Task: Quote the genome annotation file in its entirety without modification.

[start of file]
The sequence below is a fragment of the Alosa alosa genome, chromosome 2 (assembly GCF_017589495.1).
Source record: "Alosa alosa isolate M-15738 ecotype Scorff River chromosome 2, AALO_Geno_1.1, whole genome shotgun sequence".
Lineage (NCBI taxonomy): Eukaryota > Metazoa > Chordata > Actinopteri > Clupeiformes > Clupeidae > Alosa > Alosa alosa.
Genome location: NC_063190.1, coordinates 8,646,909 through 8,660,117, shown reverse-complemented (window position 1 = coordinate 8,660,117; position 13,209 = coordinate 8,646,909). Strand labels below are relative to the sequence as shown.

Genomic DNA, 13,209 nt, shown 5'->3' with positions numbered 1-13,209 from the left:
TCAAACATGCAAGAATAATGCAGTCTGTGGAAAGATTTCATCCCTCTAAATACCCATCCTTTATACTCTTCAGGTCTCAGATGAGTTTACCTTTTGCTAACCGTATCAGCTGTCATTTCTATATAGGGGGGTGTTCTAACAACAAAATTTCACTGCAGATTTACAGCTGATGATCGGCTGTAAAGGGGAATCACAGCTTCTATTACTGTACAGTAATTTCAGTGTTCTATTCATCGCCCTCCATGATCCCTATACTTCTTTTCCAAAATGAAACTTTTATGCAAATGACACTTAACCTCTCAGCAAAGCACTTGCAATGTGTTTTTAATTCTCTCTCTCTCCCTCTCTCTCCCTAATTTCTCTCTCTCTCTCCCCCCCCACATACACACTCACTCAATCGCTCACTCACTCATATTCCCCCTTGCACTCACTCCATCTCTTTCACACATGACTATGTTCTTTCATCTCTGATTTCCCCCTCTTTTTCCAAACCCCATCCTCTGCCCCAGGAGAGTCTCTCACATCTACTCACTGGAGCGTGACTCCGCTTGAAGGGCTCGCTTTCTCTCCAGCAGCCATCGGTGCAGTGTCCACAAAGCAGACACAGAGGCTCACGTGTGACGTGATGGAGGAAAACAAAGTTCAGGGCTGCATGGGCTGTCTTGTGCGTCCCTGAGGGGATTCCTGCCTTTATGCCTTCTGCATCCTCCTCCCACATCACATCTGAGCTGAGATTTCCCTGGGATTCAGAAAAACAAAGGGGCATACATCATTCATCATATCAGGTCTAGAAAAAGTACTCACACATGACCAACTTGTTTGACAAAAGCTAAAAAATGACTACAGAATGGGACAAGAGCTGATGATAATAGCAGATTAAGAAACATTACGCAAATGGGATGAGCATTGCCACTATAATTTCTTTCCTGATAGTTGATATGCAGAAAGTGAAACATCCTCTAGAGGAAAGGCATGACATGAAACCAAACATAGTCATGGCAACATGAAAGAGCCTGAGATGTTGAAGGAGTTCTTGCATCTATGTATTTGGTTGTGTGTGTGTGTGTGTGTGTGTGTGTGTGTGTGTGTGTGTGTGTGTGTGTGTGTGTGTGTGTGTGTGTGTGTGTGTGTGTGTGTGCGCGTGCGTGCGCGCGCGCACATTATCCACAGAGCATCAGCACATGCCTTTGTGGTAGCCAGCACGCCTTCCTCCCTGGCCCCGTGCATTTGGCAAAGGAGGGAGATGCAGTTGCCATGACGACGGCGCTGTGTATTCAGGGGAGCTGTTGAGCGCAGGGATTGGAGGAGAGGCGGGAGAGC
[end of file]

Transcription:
The sequence below is a fragment of the Alosa alosa genome, chromosome 2 (assembly GCF_017589495.1).
Source record: "Alosa alosa isolate M-15738 ecotype Scorff River chromosome 2, AALO_Geno_1.1, whole genome shotgun sequence".
Lineage (NCBI taxonomy): Eukaryota > Metazoa > Chordata > Actinopteri > Clupeiformes > Clupeidae > Alosa > Alosa alosa.
Genome location: NC_063190.1, coordinates 8,646,909 through 8,660,117, shown reverse-complemented (window position 1 = coordinate 8,660,117; position 13,209 = coordinate 8,646,909). Strand labels below are relative to the sequence as shown.

Genomic DNA, 13,209 nt, shown 5'->3' with positions numbered 1-13,209 from the left:
TCAAACATGCAAGAATAATGCAGTCTGTGGAAAGATTTCATCCCTCTAAATACCCATCCTTTATACTCTTCAGGTCTCAGATGAGTTTACCTTTTGCTAACCGTATCAGCTGTCATTTCTATATAGGGGGGTGTTCTAACAACAAAATTTCACTGCAGATTTACAGCTGATGATCGGCTGTAAAGGGGAATCACAGCTTCTATTACTGTACAGTAATTTCAGTGTTCTATTCATCGCCCTCCATGATCCCTATACTTCTTTTCCAAAATGAAACTTTTATGCAAATGACACTTAACCTCTCAGCAAAGCACTTGCAATGTGTTTTTAATTCTCTCTCTCTCCCTCTCTCTCCCTAATTTCTCTCTCTCTCTCCCCCCCCACATACACACTCACTCAATCGCTCACTCACTCATATTCCCCCTTGCACTCACTCCATCTCTTTCACACATGACTATGTTCTTTCATCTCTGATTTCCCCCTCTTTTTCCAAACCCCATCCTCTGCCCCAGGAGAGTCTCTCACATCTACTCACTGGAGCGTGACTCCGCTTGAAGGGCTCGCTTTCTCTCCAGCAGCCATCGGTGCAGTGTCCACAAAGCAGACACAGAGGCTCACGTGTGACGTGATGGAGGAAAACAAAGTTCAGGGCTGCATGGGCTGTCTTGTGCGTCCCTGAGGGGATTCCTGCCTTTATGCCTTCTGCATCCTCCTCCCACATCACATCTGAGCTGAGATTTCCCTGGGATTCAGAAAAACAAAGGGGCATACATCATTCATCATATCAGGTCTAGAAAAAGTACTCACACATGACCAACTTGTTTGACAAAAGCTAAAAAATGACTACAGAATGGGACAAGAGCTGATGATAATAGCAGATTAAGAAACATTACGCAAATGGGATGAGCATTGCCACTATAATTTCTTTCCTGATAGTTGATATGCAGAAAGTGAAACATCCTCTAGAGGAAAGGCATGACATGAAACCAAACATAGTCATGGCAACATGAAAGAGCCTGAGATGTTGAAGGAGTTCTTGCATCTATGTATTTGGTTGTGTGTGTGTGTGTGTGTGTGTGTGTGTGTGTGTGTGTGTGTGTGTGTGTGTGTGTGTGTGTGTGTGTGTGTGTGTGTGTGTGTGCGCGTGCGTGCGCGCGCGCACATTATCCACAGAGCATCAGCACATGCCTTTGTGGTAGCCAGCACGCCTTCCTCCCTGGCCCCGTGCATTTGGCAAAGGAGGGAGATGCAGTTGCCATGACGACGGCGCTGTGTATTCAGGGGAGCTGTTGAGCGCAGGGATTGGAGGAGAGGCGGGAGAGC